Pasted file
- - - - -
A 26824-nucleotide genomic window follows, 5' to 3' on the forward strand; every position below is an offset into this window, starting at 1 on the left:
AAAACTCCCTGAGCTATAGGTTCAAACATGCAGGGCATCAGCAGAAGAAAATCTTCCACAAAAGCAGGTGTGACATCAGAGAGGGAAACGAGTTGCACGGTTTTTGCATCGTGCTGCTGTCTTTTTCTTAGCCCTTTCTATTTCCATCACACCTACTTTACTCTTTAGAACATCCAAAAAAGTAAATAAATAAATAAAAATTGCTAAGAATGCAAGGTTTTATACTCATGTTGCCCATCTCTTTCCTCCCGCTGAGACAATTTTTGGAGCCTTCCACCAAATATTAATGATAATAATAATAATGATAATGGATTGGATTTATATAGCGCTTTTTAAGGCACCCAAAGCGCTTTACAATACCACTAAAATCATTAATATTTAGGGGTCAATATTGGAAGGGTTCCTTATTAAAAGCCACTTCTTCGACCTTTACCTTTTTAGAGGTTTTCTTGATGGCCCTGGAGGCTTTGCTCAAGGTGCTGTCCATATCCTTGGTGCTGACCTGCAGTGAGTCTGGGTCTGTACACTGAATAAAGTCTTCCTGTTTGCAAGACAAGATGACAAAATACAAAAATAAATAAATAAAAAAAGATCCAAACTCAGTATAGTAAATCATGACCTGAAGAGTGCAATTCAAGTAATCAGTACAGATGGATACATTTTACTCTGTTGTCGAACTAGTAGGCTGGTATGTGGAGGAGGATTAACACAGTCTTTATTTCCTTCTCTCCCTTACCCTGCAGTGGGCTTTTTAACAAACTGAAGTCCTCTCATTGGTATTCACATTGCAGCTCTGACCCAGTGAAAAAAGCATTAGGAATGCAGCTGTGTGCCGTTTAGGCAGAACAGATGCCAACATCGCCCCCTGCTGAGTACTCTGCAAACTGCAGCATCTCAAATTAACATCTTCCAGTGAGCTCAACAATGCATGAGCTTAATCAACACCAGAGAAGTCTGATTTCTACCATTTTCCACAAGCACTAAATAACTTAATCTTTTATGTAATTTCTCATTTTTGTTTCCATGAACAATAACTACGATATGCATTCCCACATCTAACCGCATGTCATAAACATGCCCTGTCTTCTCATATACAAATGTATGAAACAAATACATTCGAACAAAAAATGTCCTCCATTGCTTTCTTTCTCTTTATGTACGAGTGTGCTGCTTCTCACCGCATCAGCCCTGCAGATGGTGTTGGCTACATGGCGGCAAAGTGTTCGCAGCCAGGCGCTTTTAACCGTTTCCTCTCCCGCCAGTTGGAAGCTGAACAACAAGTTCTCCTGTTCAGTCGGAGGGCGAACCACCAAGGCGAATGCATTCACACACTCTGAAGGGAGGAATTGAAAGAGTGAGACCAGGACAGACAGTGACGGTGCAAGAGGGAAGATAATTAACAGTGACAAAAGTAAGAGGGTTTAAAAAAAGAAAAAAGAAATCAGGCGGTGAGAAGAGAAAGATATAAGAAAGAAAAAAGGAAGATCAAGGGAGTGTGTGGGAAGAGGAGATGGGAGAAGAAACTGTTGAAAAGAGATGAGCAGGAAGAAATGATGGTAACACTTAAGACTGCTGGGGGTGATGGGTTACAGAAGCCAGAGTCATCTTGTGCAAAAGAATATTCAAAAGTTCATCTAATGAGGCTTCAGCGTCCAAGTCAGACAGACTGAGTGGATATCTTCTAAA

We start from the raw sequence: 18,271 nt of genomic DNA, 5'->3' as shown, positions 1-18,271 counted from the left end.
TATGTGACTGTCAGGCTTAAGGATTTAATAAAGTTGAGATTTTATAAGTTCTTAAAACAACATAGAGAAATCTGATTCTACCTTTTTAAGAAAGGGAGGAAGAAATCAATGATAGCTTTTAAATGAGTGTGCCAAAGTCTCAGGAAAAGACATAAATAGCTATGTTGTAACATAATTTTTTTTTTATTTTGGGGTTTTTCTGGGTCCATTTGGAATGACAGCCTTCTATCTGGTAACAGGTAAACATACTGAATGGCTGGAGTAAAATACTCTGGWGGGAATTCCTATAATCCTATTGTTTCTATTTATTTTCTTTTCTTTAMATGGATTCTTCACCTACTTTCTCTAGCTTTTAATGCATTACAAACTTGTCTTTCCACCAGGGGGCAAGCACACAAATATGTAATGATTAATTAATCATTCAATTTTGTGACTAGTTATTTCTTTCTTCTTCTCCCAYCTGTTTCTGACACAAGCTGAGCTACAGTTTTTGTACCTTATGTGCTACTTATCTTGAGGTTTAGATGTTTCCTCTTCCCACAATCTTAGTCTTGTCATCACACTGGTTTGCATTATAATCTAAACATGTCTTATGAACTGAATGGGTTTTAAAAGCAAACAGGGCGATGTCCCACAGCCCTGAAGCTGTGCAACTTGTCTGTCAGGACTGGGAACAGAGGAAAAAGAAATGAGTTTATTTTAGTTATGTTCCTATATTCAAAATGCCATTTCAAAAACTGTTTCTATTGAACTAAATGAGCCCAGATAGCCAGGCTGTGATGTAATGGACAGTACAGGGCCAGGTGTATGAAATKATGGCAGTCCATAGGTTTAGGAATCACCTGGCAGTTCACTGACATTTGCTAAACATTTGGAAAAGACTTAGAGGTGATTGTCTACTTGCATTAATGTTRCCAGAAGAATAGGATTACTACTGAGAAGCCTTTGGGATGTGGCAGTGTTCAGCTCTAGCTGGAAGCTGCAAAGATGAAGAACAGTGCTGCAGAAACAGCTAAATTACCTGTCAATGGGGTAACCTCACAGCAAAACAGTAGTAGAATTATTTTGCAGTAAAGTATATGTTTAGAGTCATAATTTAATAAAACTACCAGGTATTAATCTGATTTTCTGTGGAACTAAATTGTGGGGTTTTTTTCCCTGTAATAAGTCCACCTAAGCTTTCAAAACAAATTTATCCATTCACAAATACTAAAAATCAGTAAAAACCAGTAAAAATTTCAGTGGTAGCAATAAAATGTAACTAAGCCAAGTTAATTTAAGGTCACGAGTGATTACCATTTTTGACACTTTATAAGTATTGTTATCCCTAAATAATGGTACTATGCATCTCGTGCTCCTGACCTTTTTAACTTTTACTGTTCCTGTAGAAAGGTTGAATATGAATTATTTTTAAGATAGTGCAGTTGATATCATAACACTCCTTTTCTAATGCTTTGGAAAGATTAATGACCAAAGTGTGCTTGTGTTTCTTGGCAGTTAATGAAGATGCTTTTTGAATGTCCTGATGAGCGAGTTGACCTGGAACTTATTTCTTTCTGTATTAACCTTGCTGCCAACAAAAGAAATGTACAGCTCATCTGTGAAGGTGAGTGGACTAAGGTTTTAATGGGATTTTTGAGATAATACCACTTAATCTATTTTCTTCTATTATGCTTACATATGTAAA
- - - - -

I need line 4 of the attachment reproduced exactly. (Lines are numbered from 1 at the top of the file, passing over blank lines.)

TATGTGACTGTCAGGCTTAAGGATTTAATAAAGTTGAGATTTTATAAGTTCTTAAAACAACATAGAGAAATCTGATTCTACCTTTTTAAGAAAGGGAGGAAGAAATCAATGATAGCTTTTAAATGAGTGTGCCAAAGTCTCAGGAAAAGACATAAATAGCTATGTTGTAACATAATTTTTTTTTTATTTTGGGGTTTTTCTGGGTCCATTTGGAATGACAGCCTTCTATCTGGTAACAGGTAAACATACTGAATGGCTGGAGTAAAATACTCTGGWGGGAATTCCTATAATCCTATTGTTTCTATTTATTTTCTTTTCTTTAMATGGATTCTTCACCTACTTTCTCTAGCTTTTAATGCATTACAAACTTGTCTTTCCACCAGGGGGCAAGCACACAAATATGTAATGATTAATTAATCATTCAATTTTGTGACTAGTTATTTCTTTCTTCTTCTCCCAYCTGTTTCTGACACAAGCTGAGCTACAGTTTTTGTACCTTATGTGCTACTTATCTTGAGGTTTAGATGTTTCCTCTTCCCACAATCTTAGTCTTGTCATCACACTGGTTTGCATTATAATCTAAACATGTCTTATGAACTGAATGGGTTTTAAAAGCAAACAGGGCGATGTCCCACAGCCCTGAAGCTGTGCAACTTGTCTGTCAGGACTGGGAACAGAGGAAAAAGAAATGAGTTTATTTTAGTTATGTTCCTATATTCAAAATGCCATTTCAAAAACTGTTTCTATTGAACTAAATGAGCCCAGATAGCCAGGCTGTGATGTAATGGACAGTACAGGGCCAGGTGTATGAAATKATGGCAGTCCATAGGTTTAGGAATCACCTGGCAGTTCACTGACATTTGCTAAACATTTGGAAAAGACTTAGAGGTGATTGTCTACTTGCATTAATGTTRCCAGAAGAATAGGATTACTACTGAGAAGCCTTTGGGATGTGGCAGTGTTCAGCTCTAGCTGGAAGCTGCAAAGATGAAGAACAGTGCTGCAGAAACAGCTAAATTACCTGTCAATGGGGTAACCTCACAGCAAAACAGTAGTAGAATTATTTTGCAGTAAAGTATATGTTTAGAGTCATAATTTAATAAAACTACCAGGTATTAATCTGATTTTCTGTGGAACTAAATTGTGGGGTTTTTTTCCCTGTAATAAGTCCACCTAAGCTTTCAAAACAAATTTATCCATTCACAAATACTAAAAATCAGTAAAAACCAGTAAAAATTTCAGTGGTAGCAATAAAATGTAACTAAGCCAAGTTAATTTAAGGTCACGAGTGATTACCATTTTTGACACTTTATAAGTATTGTTATCCCTAAATAATGGTACTATGCATCTCGTGCTCCTGACCTTTTTAACTTTTACTGTTCCTGTAGAAAGGTTGAATATGAATTATTTTTAAGATAGTGCAGTTGATATCATAACACTCCTTTTCTAATGCTTTGGAAAGATTAATGACCAAAGTGTGCTTGTGTTTCTTGGCAGTTAATGAAGATGCTTTTTGAATGTCCTGATGAGCGAGTTGACCTGGAACTTATTTCTTTCTGTATTAACCTTGCTGCCAACAAAAGAAATGTACAGCTCATCTGTGAAGGTGAGTGGACTAAGGTTTTAATGGGATTTTTGAGATAATACCACTTAATCTATTTTCTTCTATTATGCTTACATATGTAAA